Manila is a S*ithole and Other Words of Wisdom

 

I just got a great email from a reader preparing for his first trip to the Philippines to meet his girlfriend, who he hopes to someday marry. I realized in answering his questions how much basic information people struggle with about visiting the Philippines (or any international travel for that matter) and marrying a Filipina.

At the same time, I am on a variety of Philippines-related forums and sometimes  roll my eyes at the debates and misinformation spewed out there. It suddenly occurred to me that visitors to these sites, seeking information are making a fundamental mistake in their approach – they aren’t simply skipping the middle man and contacting me first 🙂

Therefore I thought I would write the 1st in a potential series of what in my industry would be called “core dumps” about traveling to the Philippines, meeting your girl and her family, and surviving to tell the tale. I’ll end with a mini traveling tip.

1. Manila is a Shithole: Yes, you’ve heard it here first. Manila is all the stereotypes it is famous for. It’s dirty, polluted, the traffic is insane, it’s expensive by Philippines standards, taxis are nuts, beggars are everywhere, and the people are…well you get the idea; I don’t much care for the place. Now I know a few guys who like the city, and no doubt there are Filipina readers who were raised in Manila – and to those I apologize – but I won’t amend my statement.

Yes, Manila has an international airport (one of the worst rated in the world) and some high end malls, there are some neighborhoods that are better than others, and there are plenty of clubs for those of you into “clubbing” (wink-wink). Nonetheless, if you are a Westerner and visiting the Philippines for the 1st time (or the 10th time), unless your fiancé lives in Manila, avoid it like the plague. I see constant postings by guys who went to the Philippines, hung out in Manila and Angeles, hated the place, and complained at the fools who had advised them that the Philippines was a glorious, tropical country filled with wonderful Pinays. It is glorious – except for Manila – you have been warned.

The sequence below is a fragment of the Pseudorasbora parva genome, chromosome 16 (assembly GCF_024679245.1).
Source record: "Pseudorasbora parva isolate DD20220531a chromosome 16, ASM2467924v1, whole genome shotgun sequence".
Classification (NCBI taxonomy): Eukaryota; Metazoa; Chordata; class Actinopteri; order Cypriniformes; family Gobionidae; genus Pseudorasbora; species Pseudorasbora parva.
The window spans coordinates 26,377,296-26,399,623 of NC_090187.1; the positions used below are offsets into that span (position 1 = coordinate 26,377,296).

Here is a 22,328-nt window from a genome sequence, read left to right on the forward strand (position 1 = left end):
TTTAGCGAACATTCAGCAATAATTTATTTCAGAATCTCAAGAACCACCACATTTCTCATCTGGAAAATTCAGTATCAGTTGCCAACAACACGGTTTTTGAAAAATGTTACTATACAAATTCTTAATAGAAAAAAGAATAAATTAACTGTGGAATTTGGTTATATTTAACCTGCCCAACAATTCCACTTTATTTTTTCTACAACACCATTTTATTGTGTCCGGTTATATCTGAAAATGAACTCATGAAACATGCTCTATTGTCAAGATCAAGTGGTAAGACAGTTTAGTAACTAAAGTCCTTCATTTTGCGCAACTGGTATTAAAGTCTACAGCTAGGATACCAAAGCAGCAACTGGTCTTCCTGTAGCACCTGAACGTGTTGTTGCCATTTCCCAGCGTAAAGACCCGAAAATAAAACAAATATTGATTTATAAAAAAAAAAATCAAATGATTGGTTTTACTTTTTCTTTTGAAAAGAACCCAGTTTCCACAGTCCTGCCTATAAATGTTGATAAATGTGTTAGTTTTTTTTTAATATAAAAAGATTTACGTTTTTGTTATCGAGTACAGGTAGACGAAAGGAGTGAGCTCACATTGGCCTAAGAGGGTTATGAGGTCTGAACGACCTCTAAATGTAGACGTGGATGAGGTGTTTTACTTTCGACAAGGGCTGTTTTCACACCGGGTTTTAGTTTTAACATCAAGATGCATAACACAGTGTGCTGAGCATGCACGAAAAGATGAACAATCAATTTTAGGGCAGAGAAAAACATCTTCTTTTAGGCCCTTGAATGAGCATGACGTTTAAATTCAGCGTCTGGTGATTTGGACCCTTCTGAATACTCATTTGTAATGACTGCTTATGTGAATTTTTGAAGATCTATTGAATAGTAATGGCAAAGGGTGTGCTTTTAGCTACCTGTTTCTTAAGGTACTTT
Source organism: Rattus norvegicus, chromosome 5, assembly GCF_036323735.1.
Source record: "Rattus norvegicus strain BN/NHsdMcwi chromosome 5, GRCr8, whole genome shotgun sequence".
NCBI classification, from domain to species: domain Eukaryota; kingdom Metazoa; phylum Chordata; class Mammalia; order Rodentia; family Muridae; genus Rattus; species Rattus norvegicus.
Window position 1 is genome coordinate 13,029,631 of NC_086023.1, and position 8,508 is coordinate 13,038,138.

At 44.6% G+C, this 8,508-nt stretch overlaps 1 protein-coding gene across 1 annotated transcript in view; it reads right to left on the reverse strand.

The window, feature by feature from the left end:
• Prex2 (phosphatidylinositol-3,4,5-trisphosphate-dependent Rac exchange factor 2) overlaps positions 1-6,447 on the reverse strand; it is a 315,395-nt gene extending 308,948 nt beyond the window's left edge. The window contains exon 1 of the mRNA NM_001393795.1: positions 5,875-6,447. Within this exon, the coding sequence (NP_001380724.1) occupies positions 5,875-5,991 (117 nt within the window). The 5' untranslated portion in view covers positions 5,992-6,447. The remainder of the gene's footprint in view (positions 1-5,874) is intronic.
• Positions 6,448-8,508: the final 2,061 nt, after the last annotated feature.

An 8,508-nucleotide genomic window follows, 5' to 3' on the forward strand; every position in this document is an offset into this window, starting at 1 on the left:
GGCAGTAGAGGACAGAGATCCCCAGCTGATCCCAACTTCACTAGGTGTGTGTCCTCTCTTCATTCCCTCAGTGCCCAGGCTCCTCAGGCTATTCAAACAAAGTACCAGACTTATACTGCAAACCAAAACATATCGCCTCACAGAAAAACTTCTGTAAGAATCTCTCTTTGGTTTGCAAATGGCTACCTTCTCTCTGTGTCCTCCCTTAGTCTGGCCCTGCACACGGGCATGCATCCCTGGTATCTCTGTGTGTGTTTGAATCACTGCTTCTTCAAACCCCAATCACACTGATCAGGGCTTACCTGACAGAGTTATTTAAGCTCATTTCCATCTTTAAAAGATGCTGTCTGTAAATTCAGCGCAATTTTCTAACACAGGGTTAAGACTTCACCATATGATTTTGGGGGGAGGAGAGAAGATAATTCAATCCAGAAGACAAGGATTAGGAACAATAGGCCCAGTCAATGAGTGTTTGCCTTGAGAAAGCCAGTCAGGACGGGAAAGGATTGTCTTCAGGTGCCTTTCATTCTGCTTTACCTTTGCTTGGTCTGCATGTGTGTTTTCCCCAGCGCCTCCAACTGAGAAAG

2. You’re not in Kansas anymore, Toto: Americans (and that’s what I am, so I’m gonna hit it from that POV) do very little International traveling (Canada and Mexico don’t count, so don’t make me come over there and smack you) and we know nothing (and care even less) about the differences in various cultures. Don’t let the Philippines fool you. Yes, most Filipinos speak some English, know something about and love American culture, and the women will claim they love you the first time they see your pasty white guapo visage. But the Philippines ain’t America. Nothing they do will be done in the way you do it or Americans do it. I mean nothing! BTW, in my opinion this is often a good thing. But most guys can’t handle it. Adapt or die, cause it starts the moment you get off the plane. Want to have a happy vacation or a successful start with your new love? Assume nothing will be as you know it. You have landed on Mars. If you can make this leap, you have a chance to be successful; and a chance to fall in love with the Philippines. If not, you’re toast.

3. Not every Filipino is out to take advantage of you: OK, let me amend this; some Filipinos are out to take advantage of you. By comparison to the average Filipino you are Donald Freaking Trump, a billionaire with unlimited amounts of money – money that they hope to get a tiny taste of. Is this really so unusual? I owned a service business for many years and when a guy walked into my office wearing a $1k suit I knew it was gonna be a good day. I quickly pulled out my top of the line stuff and added a few bucks to the standard price, just because…well just because he could pay it and I was a poor working stiff.

Last year Janet and I were in Dumaguete. We ended up in a terrible argument about an overpriced trike ride, each assigning blame to the other for the fact that we had obviously been overcharged. Finally I calmed down and said to her, “Do you realize we are arguing about a ride that cost us $6?”

We went downstairs and asked the front desk clerk how much trike rides cost in Duma and from then on only paid the standard rate. Knowledge is power and it’s your responsibility to know how things work. So don’t be a dumbass, and if you get beat out of a few pesos, grin and bare it – and learn.

But I guess the real take away should be that if you assume everyone exists in the Philippines to take advantage of you – you’re gonna have a lousy time. Enjoy yourself. Any way you look at it your vacation’s gonna be a lot cheaper than almost anywhere you could go in the 1st world; and the view (both tropical and female) is gonna be a hell of a lot better.

4. There’s No Political Correctness in the Philippines: It’s surprising, sometimes off putting and often refreshing, but expect Filipinos to tell you directly what they think when it comes to other people and cultures. Your gf/wife will tell you she loves white skin, doesn’t like people with darker skin (including her own). You will hear references to person X, followed by “he’s a gay.” It’s not meant as an insult; just a point of information.